Artist Thomas Evans explains how to make your projects smudge proof!
So you finally got your project up and running with the Electric Paint. Those of you using the material for the first time may have noticed that its water soluble, which means it washes off your hands easily, but can also smudge a little when touched, even when its dry. This is a problem for me, as I purposefully make interactive paintings that people constantly touch to play sounds! In this post I’m going to talk about a few ways to protect the connections and sensors you’ve made with different sprays and varnishes. And don’t worry – it will still conduct!
For more project ideas visit www.bareconductive.com
Step 1: Materials
To begin you will need:
1 x Modge Podge Glue or 1 x Clear Coat Spray
1 x paintbrush
Step 2: Mod Podge
Mod Podge is a solution that I find extremely useful. It is mainly used in scrap booking, and is one of the best solutions that I have found. It can be picked up for under $10 at you local craft shop or even on Amazon. Acting as a bonding agent like a glue, Mod Podge can be used to create a very thick seal over painted areas. Applying Mod Podge can be done by using a soft bristle brush and short single strokes over after allowing the Electric Paint to dry thoroughly. Using a hard brush may cause the paint to reactivate and smear as you stroke.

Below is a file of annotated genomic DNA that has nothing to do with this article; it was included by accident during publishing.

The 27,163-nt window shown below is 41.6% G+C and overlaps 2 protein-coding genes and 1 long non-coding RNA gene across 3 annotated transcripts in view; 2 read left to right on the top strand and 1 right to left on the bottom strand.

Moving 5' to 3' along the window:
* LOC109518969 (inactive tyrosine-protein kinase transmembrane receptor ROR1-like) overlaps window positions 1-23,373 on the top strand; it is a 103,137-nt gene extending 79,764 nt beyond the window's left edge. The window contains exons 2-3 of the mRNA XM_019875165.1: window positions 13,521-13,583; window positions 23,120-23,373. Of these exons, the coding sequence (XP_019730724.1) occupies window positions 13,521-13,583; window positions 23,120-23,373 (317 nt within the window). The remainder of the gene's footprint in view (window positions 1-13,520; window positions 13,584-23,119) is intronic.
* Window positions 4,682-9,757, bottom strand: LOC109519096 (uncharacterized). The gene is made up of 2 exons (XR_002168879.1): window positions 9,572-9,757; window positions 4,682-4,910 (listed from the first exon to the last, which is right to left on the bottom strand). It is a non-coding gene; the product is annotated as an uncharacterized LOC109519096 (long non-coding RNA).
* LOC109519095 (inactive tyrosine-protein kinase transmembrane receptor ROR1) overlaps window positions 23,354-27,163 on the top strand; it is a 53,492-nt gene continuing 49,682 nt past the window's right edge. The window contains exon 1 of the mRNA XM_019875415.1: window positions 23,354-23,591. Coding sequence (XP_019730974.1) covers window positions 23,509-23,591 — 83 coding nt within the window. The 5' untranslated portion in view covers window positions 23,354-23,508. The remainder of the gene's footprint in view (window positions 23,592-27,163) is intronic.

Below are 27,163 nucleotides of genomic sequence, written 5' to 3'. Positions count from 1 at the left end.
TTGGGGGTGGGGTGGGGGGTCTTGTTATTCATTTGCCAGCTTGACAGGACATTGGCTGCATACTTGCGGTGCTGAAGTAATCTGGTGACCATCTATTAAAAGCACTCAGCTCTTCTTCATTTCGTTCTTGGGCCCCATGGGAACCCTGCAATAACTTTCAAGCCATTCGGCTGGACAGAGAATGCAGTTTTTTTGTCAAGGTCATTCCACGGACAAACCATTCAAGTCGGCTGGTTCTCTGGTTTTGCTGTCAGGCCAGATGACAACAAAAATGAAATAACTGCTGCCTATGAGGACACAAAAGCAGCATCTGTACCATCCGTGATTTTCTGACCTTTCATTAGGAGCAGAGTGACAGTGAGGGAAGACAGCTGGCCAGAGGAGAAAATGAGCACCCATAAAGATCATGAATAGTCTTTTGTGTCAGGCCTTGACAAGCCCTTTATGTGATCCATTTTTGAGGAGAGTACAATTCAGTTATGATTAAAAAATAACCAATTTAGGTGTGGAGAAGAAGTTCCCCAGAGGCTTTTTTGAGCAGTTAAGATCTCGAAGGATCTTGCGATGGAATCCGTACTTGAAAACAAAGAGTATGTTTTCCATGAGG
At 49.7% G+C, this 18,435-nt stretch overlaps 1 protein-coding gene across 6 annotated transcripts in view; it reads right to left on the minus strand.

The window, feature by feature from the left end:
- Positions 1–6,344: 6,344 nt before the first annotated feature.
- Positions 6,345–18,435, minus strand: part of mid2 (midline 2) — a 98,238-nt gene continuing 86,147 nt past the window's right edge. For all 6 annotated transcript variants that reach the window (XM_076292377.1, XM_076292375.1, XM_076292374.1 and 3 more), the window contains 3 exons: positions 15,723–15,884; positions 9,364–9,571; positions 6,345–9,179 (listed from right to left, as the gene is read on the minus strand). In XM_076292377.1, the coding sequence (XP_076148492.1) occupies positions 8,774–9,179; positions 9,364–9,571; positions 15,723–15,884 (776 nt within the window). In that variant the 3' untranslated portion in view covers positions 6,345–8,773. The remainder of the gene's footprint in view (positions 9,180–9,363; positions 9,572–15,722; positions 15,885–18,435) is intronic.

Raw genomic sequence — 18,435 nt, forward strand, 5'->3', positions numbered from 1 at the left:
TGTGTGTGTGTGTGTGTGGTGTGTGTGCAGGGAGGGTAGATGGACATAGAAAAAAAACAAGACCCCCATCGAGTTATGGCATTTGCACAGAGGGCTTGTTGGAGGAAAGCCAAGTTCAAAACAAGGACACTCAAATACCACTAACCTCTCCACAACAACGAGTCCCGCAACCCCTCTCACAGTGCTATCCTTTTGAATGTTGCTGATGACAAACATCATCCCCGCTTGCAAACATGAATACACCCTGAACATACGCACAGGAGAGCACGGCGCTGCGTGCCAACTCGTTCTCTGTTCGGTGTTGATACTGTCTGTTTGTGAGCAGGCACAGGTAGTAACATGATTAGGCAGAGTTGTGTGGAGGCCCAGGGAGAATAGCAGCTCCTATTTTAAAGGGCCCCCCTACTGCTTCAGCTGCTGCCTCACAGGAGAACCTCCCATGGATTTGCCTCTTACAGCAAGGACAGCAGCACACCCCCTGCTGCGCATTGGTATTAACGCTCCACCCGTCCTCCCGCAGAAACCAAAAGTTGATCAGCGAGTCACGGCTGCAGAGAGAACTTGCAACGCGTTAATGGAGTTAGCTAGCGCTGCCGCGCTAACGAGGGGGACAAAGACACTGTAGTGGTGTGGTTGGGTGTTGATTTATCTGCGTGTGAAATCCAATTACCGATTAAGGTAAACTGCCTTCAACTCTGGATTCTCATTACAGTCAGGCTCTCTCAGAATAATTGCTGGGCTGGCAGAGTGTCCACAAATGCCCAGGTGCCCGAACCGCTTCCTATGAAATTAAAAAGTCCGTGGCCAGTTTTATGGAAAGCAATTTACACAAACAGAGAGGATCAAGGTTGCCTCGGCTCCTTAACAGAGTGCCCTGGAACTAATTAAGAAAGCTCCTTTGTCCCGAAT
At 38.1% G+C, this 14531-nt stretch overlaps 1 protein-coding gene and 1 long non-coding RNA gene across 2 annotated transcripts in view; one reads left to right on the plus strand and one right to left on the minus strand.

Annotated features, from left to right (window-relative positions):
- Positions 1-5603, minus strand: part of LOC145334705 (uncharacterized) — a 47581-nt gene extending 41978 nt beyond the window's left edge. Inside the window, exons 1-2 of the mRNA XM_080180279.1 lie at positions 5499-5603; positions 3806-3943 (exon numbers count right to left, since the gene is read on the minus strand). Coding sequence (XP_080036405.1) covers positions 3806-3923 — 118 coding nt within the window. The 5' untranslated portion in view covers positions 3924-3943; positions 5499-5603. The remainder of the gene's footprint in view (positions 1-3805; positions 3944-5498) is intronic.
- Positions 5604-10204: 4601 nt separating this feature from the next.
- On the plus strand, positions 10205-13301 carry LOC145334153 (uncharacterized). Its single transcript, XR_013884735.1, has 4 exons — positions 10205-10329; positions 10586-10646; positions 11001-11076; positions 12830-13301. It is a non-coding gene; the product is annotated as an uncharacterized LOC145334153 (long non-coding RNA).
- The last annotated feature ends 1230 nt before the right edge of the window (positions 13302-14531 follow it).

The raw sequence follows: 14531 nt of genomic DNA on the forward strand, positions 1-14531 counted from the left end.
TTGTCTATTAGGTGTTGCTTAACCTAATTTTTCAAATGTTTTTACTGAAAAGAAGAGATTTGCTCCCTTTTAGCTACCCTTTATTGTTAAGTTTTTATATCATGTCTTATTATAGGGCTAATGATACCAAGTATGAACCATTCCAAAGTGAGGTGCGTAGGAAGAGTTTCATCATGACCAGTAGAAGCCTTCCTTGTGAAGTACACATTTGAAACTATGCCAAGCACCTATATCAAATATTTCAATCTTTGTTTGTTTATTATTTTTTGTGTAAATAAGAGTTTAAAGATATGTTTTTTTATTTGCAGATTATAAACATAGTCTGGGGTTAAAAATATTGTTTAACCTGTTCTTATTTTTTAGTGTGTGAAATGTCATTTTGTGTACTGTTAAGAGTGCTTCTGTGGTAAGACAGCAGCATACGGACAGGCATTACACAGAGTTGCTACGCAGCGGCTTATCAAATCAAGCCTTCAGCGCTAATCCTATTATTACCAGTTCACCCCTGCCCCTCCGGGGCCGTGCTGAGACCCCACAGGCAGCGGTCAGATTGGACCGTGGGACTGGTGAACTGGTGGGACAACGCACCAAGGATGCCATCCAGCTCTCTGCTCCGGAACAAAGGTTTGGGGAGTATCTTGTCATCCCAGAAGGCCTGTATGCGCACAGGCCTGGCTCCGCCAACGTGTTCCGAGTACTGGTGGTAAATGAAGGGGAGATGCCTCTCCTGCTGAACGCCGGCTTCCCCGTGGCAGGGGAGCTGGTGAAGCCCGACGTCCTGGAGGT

Step 3: Clear Coat Spray
Clear Coat spray is one of the best ways to seal large areas of Electric Paint. This solution can be found in any hardware and paint shops for under $10. Its quick to dry and easy to apply in well-ventilated areas, plus you can layer it up. You don’t need a brush, so it won’t disturb the paint underneath.
Step 4: Testing
To demonstrate, I painted three lines of Electric Paint. The line on the left is protected with two layers of clear coat. The line on the right is protected with Mod Podge. The line in the middle is unprotected. You are able to see the different results that happen when stroking a wet brush over each line. Only the unprotected line is subject to smearing when contacted by water. Both protected lines are unsmudged by the wet brush.